Good Alternatives: The Benefits of Nontraditional Medicine

Gold-standard clinical research shows that some nontraditional medical treatments and supplements really are safe and effective.
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Magnets relieve pain! Acupuncture boosts fertility! Ginkgo improves memory! Or not. With so many claims out there, it's tough to know what to believe. That's why we decided to get the facts for you. While many nontraditional treatments haven't exactly lived up to their hype, a number of therapies have proved effective in clinical trials, says Adriane Fugh-Berman, MD, associate professor of complementary and alternative medicine at Georgetown University School of Medicine.

Some experts object to describing them as alternative but prefer the term integrative, "because we use them to complement, not replace, traditional Western treatments," says Kara Kelly, MD, an integrative medicine specialist at Columbia University Medical Center. Three techniques take center stage here as solid treatments -- along with some well-studied supplements you may want to discuss with your doctor.


Needle-phobes, fear not. Even though this millennia-old Chinese therapy involves needles, they're tiny (in fact, teensy), and many people can barely feel them penetrating their skin. "Most patients say acupuncture is relaxing," points out Dr. Fugh-Berman. Why needles? Chinese doctors believed that illnesses were caused by blockages in the body's energy, or qi, and that they could unblock the flow by stimulating specific points in the body. Doctors today know acupuncture stimulates nerve fibers, prompting the brain to release endorphins and enkephalins, opiate-like chemicals that contribute to pain relief, among other things. "Like medication, acupuncture prompts real physiological changes," says Jun Mao, MD, an acupuncturist and instructor in the department of family practice and community medicine at the University of Pennsylvania. "Neuroimaging studies show that it alters the part of the brain that senses pain." It can also stimulate the release of the feel-good chemical serotonin.

What we know for sure:

- It can relieve pain. Several clinical studies have proved that acupuncture can help relieve different types of pain. For instance, when researchers funded by the National Center for Complementary and Alternative Medicine studied people with osteoarthritis of the knee, they observed that those who received acupuncture had a 40 percent decrease in pain and nearly a 40 percent improvement in function. The approach has also received the thumbs-up for treating chronic low-back pain and headaches. The best part? Unlike pain meds, acupuncture has no side effects.

- It can reduce nausea and vomiting. No one knows exactly how, but since nausea is triggered by the part of the nervous system that controls involuntary functions and vomiting is controlled by the brain, it presumably interferes with those pathways. Whether you're feeling queasy owing to anesthesia, pregnancy, or chemotherapy, acupuncture can help. In fact, a 2008 review of 40 clinical trials concluded that acupuncture worked as well as commonly used anti-nausea medications.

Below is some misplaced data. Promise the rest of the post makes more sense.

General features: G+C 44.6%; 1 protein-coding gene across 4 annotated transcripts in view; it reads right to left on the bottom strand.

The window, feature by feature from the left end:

- It can boost pregnancy and delivery rates. A 2008 review of seven studies found that acupuncture can improve pregnancy and birth rates in women undergoing in vitro fertilization. In the studies, acupuncture was used within one day of embryo transfer.

Promising new research:

With more than 250 recent clinical trials on acupuncture listed in the U.S. government's database, researchers are continuing to zero in on more and more ways you can use this holistic approach to stay healthy. Just this year, studies revealed acupuncture may help relieve menstrual cramps, reduce symptoms in people with fibromyalgia and chronic fatigue syndrome, treat depression during pregnancy, ease hot flashes during menopause, and aid in post-stroke rehab.

It worked for me:

"When I was 42, I wanted to get pregnant but was told by five IVF clinics that they wouldn't accept me because of my age. One doctor told me I had only a 1 percent chance of conceiving. It was devastating, but I didn't want to give up. So I did some research and found an IVF specialist in New York City who supports Chinese medicine to enhance fertility. He told me he couldn't promise anything, but he thought he could help. He prescribed Chinese herbal tonics that I drank three times a day. And I had acupuncture every week. It was amazing -- it really helped me relax. On my second round of IVF, in July 2008, I conceived. My pregnancy was healthy, and now I have a beautiful 2-year-old daughter."

-Maggie Raker, 46, Long Meadow, Massachusetts

Continued on page 2:  Massage


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